The hotel reviews are presented in brief summary form only, and detail, for each hotel, its name, address, phone and fax numbers, plus also website and email if known. Each hotel is then assessed a rating for both quality and value (on a 1-5 scale) and is given a price range (four price bands). The original hotel review date is shown if you want to then go to the newsletter archive to view the complete review. Finally, a limited number of hotels are awarded an 'Editor's Choice' accolade. Over 800 hotels are reviewed.

The back issues database contains the text of all newsletters up to six or so months prior to the current issue. This is presumably to encourage people to subscribe to the newsletter for more than just a single month; and if a recent subscriber needs to access data in the most recent several issues, they can be purchased as back issues. There is a special offer to new subscribers - a one year subscription for $49 or a one year subscription plus the last year's back issues for $76.

The Content - Quantity Issues

Each newsletter contains a main destination feature, a secondary feature, and then a miscellany of minor notes.

With 88 full letter sized pages of new material being released each year, and an online database of some thousands of additional pages of information, coverage of its three countries - Austria, Germany and Switzerland - should be very complete.

Surprisingly perhaps, it does not provide an encyclopedic source of everything you ever wanted to know about every hotel and every restaurant in every town and city. For example, in Geneva, a city with 125 hotels and 1100 eating places, Gemtlichkeit mentions only four hotels in its database. Other cities have considerably more hotels listed (for example, 28 in Vienna and 29 in Berlin), and Gemtlichkeit Editor Bob Bestor doesn't consider Geneva a high priority destination for most tourists so has sensibly focused more carefully on the prime leisure/vacation destinations.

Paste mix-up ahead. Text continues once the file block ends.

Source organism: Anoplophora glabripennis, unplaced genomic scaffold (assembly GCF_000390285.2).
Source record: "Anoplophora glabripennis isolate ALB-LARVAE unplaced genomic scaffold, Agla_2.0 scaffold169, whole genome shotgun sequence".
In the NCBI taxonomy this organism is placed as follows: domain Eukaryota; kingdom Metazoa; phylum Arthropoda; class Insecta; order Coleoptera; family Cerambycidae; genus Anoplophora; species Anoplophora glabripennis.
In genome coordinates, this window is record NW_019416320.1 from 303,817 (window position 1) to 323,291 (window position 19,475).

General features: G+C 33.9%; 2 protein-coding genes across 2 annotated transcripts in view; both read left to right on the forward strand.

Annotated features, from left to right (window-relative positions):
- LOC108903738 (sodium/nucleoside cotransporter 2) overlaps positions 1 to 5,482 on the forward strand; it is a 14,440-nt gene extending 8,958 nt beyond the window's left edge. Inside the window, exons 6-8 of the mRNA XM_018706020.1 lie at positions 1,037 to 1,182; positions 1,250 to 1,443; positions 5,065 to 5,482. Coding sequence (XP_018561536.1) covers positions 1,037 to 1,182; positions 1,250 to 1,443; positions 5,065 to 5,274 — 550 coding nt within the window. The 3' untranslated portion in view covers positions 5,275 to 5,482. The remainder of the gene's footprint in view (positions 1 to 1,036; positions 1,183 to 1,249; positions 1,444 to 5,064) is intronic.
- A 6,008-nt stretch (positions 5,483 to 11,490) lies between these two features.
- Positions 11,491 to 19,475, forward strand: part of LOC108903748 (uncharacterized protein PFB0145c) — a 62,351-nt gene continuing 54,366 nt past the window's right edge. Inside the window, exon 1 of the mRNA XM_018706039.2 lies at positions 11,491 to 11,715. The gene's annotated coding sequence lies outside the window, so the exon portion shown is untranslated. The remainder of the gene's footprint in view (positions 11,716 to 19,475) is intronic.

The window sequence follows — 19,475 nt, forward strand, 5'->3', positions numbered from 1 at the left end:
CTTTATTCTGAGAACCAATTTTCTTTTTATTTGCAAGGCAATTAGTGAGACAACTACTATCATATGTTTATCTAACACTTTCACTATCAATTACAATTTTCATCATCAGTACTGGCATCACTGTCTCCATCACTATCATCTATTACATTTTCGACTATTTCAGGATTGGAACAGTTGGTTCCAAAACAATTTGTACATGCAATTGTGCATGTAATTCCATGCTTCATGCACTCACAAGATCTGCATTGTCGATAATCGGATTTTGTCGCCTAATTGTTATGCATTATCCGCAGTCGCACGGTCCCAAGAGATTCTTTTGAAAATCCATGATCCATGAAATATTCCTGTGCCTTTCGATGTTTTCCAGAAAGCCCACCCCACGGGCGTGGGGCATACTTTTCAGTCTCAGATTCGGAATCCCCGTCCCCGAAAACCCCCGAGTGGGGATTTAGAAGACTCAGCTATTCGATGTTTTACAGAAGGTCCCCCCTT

This issue of completeness is one to which there is never a satisfactory answer. No guidebook lists all hotels in a city, and it also seems that the more hotels a guidebook lists, the more superficial is their review of each hotel!

Perhaps the issue is one of perspective - rather than working back from a list of hotels gained, eg, on the internet, and then looking to the newsletter for reviews of all hotels on the huge list, it is better instead to work forward from the newsletter and to base hotel choices on the hotels they feature and the recommendations they offer. In other words, maybe the key issue is not quantity, but rather quality.

It is possible to plan a complete trip to these three countries without needing to supplement the information that Gemtlichkeit offers. But if you are limiting your use of Gemtlichkeit to a support resource to double check information obtained elsewhere, you will not find it so helpful.

I had used the lack of comment on the 'Sound of Music' tour in Salzburg as a reference point for my review of the Passport Newsletter. I felt certain that it would be included in Gemtlichkeit, but again it was omitted. However, the February 1999 newsletter has lots of Sound of Music related information about Salzburg, which makes me feel better!

The Content - Quality Issues

Because the publication is tightly focused on three countries, it is able to provide more regular and indepth coverage than would be the case with broader themed publications.

The German word gemtlichkeit expresses the concept of a friendly warm welcome and hospitable environment. These concepts are central to the theme of the newsletter, which focuses more on the personal touches and seems to clearly prefer owner operated smaller establishments over larger generic brand properties.